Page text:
MS of bodies arriving

WS of bodies being brought inside

The actual video file you’ll send them (I usually use WeTransfer, although some places may have another system in place, often via FTP) will be minimally edited, but the trick is that you have to work fast. You pull out soundbites, transcribe them, and cut together a sequence of your best B-roll. Then you put it all in one video project (sound bites first, then B-roll), export, and send.

Discuss: What are some of the practical considerations you might want to keep in mind when covering a breaking news event?

Assignment:

At some point during the semester, everyone must cover one breaking news event. You will file a video with at least two sound bites (from different interviews) and 45 seconds of B-roll, with accompanying dopesheet. The trick is that you must file it within three hours of wrapping your filming. 

It’s up to you what you want to cover: a protest, the Phagwah/Holi parade in Richmond Hill next month, the St. Patrick’s parade, etc. Just make sure you pick something that takes place at least two weeks before final projects are due so you’re not scrambling to get them both done at the same time.

Visual Poem Pitch w/ Michelle Nys

We are planning to do our piece on people that work with their hands on projects, and film it from start to finish weaving in and out of each persons profession/project.

Some of the talents we are looking to explore are, baker’s, tailors, architects, carpenters,etc. We would make sure we get up close and personal in each persons facial expressions, hand motions, the before and after of the particular thing that they are working on.

I think that we would be able to tell a story both through each individual project and all professions intertwining with one another.

We would probably use some natural sound as well as music. But the idea is to get very close up shots of each profession.

Visual Poem Pitch (Adam & Seth)

The basic theme is: peace turns to chaos, then back to peace.

The video will be shot from the West end of 34th Street, to the East end of 34th Street.

The audio should flow from start to finish without much cutting between tracks, so here’s the plan for shooting:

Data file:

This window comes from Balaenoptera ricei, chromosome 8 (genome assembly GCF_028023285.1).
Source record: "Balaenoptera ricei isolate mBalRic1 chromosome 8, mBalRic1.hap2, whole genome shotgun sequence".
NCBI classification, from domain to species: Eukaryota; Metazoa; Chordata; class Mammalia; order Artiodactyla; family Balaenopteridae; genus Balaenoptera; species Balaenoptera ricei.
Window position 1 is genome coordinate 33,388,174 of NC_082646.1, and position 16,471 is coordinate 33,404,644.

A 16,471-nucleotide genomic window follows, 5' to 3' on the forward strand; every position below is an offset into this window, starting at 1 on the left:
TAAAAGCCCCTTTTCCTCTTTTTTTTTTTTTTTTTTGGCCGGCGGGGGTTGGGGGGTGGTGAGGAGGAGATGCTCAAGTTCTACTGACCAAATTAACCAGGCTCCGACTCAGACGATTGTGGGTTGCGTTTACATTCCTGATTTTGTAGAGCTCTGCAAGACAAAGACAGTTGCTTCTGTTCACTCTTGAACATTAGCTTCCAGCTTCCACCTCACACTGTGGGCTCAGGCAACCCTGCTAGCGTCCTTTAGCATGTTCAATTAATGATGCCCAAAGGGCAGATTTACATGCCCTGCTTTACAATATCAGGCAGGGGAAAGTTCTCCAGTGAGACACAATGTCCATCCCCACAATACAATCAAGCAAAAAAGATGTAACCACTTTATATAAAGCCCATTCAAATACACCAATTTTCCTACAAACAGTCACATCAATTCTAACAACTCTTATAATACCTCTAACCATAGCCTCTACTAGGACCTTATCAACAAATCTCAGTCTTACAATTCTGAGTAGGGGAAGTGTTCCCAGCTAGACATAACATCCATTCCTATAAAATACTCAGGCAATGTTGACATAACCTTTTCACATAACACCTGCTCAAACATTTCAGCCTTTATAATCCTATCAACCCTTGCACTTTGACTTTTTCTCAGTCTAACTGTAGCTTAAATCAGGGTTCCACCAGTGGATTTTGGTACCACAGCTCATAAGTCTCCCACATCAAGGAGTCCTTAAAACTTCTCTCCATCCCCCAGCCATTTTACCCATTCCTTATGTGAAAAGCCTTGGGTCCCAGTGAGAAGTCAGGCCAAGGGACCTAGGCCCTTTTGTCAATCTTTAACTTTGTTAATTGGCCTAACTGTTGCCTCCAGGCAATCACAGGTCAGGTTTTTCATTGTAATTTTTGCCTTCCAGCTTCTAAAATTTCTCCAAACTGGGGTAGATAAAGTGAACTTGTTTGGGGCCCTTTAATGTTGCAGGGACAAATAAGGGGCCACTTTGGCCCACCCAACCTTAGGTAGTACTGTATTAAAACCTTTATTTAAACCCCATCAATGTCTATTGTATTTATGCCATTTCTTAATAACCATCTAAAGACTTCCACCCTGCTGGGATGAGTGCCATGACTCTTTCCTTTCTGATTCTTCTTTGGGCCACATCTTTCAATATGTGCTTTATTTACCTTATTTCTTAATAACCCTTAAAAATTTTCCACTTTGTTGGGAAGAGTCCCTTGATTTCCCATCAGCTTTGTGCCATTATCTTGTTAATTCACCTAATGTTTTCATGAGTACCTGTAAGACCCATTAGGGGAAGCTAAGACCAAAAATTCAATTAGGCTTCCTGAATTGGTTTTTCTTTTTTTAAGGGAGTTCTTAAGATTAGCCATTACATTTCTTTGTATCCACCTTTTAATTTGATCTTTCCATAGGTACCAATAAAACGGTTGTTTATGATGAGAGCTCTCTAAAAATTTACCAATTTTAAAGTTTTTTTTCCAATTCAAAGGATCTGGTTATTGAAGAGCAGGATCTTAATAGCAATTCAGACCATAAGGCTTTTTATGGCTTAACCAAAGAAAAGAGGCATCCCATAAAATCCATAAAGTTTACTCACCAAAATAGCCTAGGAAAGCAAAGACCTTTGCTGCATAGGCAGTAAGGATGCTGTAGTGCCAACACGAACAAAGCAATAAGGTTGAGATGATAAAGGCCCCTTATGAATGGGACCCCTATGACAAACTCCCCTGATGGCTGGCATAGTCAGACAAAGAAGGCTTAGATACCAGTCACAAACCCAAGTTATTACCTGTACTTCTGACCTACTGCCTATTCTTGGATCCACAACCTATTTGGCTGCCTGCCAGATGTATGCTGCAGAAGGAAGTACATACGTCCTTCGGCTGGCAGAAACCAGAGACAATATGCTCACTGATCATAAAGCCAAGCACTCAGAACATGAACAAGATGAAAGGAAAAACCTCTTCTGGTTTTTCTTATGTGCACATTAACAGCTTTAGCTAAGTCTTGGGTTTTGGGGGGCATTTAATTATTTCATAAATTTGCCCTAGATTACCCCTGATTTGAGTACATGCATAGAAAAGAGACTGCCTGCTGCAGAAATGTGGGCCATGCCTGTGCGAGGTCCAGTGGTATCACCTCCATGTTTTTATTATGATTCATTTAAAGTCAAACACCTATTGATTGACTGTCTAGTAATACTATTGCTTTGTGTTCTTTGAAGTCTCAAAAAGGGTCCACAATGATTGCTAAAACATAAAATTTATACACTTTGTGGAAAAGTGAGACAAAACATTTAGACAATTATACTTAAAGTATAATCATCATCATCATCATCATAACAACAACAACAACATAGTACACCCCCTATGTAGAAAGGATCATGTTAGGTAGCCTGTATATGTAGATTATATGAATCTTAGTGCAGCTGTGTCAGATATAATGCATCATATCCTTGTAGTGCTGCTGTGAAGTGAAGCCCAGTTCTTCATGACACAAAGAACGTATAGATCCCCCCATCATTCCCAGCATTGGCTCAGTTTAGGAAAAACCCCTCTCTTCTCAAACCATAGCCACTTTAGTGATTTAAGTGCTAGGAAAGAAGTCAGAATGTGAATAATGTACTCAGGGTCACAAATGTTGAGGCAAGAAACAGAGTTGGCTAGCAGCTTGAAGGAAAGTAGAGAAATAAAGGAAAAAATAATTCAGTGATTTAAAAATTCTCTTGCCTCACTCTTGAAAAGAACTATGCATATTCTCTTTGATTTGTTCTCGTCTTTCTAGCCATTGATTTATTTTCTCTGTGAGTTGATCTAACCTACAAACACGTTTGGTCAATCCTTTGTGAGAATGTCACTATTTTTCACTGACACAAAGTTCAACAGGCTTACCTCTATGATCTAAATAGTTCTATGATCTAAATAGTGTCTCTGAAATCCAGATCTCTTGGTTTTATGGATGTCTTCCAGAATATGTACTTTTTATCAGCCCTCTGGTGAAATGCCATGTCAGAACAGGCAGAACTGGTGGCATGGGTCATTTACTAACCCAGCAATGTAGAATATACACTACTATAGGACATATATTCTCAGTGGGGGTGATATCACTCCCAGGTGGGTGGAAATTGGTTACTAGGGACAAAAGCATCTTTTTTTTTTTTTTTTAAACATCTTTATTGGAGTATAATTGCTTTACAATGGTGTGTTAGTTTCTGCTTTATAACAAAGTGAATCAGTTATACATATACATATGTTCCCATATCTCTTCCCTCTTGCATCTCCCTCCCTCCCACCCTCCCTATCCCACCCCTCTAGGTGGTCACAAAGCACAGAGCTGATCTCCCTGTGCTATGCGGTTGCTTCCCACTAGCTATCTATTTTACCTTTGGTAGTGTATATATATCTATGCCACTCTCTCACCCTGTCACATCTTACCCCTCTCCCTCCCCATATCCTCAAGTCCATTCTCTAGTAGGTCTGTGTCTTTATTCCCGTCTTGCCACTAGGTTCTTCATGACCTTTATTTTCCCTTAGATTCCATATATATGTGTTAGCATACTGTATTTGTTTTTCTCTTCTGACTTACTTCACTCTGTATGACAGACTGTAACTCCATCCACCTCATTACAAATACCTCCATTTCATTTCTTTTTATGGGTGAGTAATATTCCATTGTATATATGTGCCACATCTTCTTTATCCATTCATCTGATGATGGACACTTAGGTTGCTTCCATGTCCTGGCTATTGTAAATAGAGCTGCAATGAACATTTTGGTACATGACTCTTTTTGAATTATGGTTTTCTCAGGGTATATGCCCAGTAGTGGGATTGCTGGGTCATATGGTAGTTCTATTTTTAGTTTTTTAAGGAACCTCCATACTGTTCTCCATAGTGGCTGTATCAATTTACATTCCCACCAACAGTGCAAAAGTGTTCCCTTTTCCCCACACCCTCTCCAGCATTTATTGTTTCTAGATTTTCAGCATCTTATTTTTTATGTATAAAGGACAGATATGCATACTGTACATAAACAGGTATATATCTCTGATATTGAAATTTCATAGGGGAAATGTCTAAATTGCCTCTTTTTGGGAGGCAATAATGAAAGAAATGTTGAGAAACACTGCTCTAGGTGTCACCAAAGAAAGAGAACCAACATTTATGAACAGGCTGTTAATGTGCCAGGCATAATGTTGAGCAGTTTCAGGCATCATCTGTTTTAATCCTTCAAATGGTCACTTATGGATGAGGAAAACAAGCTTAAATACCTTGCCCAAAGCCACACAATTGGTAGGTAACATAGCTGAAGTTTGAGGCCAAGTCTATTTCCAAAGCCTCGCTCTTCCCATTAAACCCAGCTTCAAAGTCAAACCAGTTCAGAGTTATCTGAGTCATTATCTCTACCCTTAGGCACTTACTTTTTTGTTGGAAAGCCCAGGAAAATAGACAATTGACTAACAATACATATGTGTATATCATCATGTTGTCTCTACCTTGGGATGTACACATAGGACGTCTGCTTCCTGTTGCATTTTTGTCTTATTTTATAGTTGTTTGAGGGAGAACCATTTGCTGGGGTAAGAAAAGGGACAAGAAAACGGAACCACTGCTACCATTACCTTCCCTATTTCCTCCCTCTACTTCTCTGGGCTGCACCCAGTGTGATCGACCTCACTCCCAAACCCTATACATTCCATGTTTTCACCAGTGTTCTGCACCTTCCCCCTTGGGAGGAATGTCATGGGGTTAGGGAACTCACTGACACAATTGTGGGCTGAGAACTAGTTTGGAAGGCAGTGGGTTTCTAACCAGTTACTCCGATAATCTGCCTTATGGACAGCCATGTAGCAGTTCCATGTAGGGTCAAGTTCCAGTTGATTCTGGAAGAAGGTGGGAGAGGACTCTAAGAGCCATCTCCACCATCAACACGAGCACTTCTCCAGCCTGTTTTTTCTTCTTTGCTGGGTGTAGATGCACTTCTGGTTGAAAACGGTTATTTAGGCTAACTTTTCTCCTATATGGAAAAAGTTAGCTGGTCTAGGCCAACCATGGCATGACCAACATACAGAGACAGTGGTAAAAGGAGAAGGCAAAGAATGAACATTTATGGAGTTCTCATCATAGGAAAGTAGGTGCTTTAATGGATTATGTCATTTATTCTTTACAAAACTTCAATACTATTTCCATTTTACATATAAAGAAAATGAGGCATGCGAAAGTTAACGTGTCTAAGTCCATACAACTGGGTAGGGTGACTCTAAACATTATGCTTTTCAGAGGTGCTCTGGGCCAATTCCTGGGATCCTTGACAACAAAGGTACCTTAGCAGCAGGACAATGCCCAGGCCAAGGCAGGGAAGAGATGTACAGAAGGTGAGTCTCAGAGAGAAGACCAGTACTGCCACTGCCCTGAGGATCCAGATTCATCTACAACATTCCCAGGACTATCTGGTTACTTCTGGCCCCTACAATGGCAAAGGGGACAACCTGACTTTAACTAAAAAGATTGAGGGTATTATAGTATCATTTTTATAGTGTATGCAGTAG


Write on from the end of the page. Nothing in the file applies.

5 scenes:

  1. The peaceful Highline
  2. The bustle in & around B&H
  3. The chaos at Herald Square
  4. The bustle in & around NYU/Bellevue Hospital
  5. The peaceful East River Ferry

Each scene will be shot with the camera and shotgun mic (for backup audio). The other person will simultaneously record the audio with a zoom mic (this will give us smoother audio transitions between the shots in each scene)

Each scene will be about 40 seconds consisting of three, 10-second shots (w/ 5 seconds between each shot for repositioning the camera). B-roll will be laid over the transitions in post, but it’ll give us uninterrupted audio between the main shots.

We’ll also aim to get about 10 shots extra shots at each locations for b-roll. Some with additional audio (like the sound of the waves in the first and last scenes).

If we’re organized hopefully we can get the shoot done in a couple of hours.

Class Agenda – Feb. 15

Pitch workshop

Class feedback on 10-shot sequences

For next class (Wednesday Feb. 22): 

Begin shooting your visual poem. Bring to class whatever footage you have so far. Remember that your first rough cut will be due March 1. I won’t grade you on each individual cut, but remember that the more complete your early versions, the more feedback you’ll be able to incorporate into the revisions and the better your final project will be.

Visual Poem Pitch

Public signs in New York City have always fascinated me. Subway platforms, streets, avenues, parks, businesses, tourist attractions, transportation hubs, all of them are full of interesting and creative signs. Sounds of the city is another thing that is very interesting to me. Subways chimes, train announcements at places like Grand Central and Penn Station, Times Square buzzing with tourists at night, all have very distinctive sounds.

So, for this project, I want to combine these two. I would like to film as many signs as I can around the city and turn it into a creative video with the sounds that I mentioned above as the audio track.